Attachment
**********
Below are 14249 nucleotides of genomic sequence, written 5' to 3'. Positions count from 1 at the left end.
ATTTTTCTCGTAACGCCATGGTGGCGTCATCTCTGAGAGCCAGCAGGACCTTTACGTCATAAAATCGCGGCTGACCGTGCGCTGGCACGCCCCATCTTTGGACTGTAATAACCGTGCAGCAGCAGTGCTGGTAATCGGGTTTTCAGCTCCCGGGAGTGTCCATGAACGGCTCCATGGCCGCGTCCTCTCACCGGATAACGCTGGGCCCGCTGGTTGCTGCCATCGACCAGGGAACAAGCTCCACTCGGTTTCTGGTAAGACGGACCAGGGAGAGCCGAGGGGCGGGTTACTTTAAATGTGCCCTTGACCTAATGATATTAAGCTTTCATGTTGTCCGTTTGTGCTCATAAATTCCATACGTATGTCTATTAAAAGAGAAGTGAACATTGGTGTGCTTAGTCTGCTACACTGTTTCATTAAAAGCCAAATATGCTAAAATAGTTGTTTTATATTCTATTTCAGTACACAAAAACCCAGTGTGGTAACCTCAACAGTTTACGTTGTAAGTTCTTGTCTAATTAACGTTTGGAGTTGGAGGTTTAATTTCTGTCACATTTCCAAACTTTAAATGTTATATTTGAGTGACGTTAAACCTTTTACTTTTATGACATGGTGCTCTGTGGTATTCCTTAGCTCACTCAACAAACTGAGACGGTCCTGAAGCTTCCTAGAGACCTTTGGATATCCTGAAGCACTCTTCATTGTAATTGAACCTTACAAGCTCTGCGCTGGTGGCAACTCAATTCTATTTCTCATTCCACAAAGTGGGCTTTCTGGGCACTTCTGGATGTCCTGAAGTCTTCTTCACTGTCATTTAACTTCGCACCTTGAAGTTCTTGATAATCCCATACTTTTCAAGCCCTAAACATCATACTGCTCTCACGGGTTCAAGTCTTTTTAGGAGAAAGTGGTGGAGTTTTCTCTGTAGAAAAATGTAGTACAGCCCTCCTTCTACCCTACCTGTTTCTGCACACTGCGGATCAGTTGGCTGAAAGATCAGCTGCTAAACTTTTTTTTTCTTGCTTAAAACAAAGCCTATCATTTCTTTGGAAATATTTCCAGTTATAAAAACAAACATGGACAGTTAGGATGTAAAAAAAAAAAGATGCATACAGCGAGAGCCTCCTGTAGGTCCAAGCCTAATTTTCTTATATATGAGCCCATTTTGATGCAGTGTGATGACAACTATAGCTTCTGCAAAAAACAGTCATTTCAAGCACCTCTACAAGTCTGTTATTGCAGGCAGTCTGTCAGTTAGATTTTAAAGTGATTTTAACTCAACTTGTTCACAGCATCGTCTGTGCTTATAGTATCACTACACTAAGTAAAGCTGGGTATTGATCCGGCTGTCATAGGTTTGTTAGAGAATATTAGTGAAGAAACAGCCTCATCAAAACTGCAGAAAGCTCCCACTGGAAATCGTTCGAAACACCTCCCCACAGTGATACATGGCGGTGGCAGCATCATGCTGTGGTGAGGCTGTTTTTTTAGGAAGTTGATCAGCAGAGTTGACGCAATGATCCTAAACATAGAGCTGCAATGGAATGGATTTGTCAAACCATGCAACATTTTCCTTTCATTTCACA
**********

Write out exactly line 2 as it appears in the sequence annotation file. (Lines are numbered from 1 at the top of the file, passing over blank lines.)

ATTTTTCTCGTAACGCCATGGTGGCGTCATCTCTGAGAGCCAGCAGGACCTTTACGTCATAAAATCGCGGCTGACCGTGCGCTGGCACGCCCCATCTTTGGACTGTAATAACCGTGCAGCAGCAGTGCTGGTAATCGGGTTTTCAGCTCCCGGGAGTGTCCATGAACGGCTCCATGGCCGCGTCCTCTCACCGGATAACGCTGGGCCCGCTGGTTGCTGCCATCGACCAGGGAACAAGCTCCACTCGGTTTCTGGTAAGACGGACCAGGGAGAGCCGAGGGGCGGGTTACTTTAAATGTGCCCTTGACCTAATGATATTAAGCTTTCATGTTGTCCGTTTGTGCTCATAAATTCCATACGTATGTCTATTAAAAGAGAAGTGAACATTGGTGTGCTTAGTCTGCTACACTGTTTCATTAAAAGCCAAATATGCTAAAATAGTTGTTTTATATTCTATTTCAGTACACAAAAACCCAGTGTGGTAACCTCAACAGTTTACGTTGTAAGTTCTTGTCTAATTAACGTTTGGAGTTGGAGGTTTAATTTCTGTCACATTTCCAAACTTTAAATGTTATATTTGAGTGACGTTAAACCTTTTACTTTTATGACATGGTGCTCTGTGGTATTCCTTAGCTCACTCAACAAACTGAGACGGTCCTGAAGCTTCCTAGAGACCTTTGGATATCCTGAAGCACTCTTCATTGTAATTGAACCTTACAAGCTCTGCGCTGGTGGCAACTCAATTCTATTTCTCATTCCACAAAGTGGGCTTTCTGGGCACTTCTGGATGTCCTGAAGTCTTCTTCACTGTCATTTAACTTCGCACCTTGAAGTTCTTGATAATCCCATACTTTTCAAGCCCTAAACATCATACTGCTCTCACGGGTTCAAGTCTTTTTAGGAGAAAGTGGTGGAGTTTTCTCTGTAGAAAAATGTAGTACAGCCCTCCTTCTACCCTACCTGTTTCTGCACACTGCGGATCAGTTGGCTGAAAGATCAGCTGCTAAACTTTTTTTTTCTTGCTTAAAACAAAGCCTATCATTTCTTTGGAAATATTTCCAGTTATAAAAACAAACATGGACAGTTAGGATGTAAAAAAAAAAAGATGCATACAGCGAGAGCCTCCTGTAGGTCCAAGCCTAATTTTCTTATATATGAGCCCATTTTGATGCAGTGTGATGACAACTATAGCTTCTGCAAAAAACAGTCATTTCAAGCACCTCTACAAGTCTGTTATTGCAGGCAGTCTGTCAGTTAGATTTTAAAGTGATTTTAACTCAACTTGTTCACAGCATCGTCTGTGCTTATAGTATCACTACACTAAGTAAAGCTGGGTATTGATCCGGCTGTCATAGGTTTGTTAGAGAATATTAGTGAAGAAACAGCCTCATCAAAACTGCAGAAAGCTCCCACTGGAAATCGTTCGAAACACCTCCCCACAGTGATACATGGCGGTGGCAGCATCATGCTGTGGTGAGGCTGTTTTTTTAGGAAGTTGATCAGCAGAGTTGACGCAATGATCCTAAACATAGAGCTGCAATGGAATGGATTTGTCAAACCATGCAACATTTTCCTTTCATTTCACA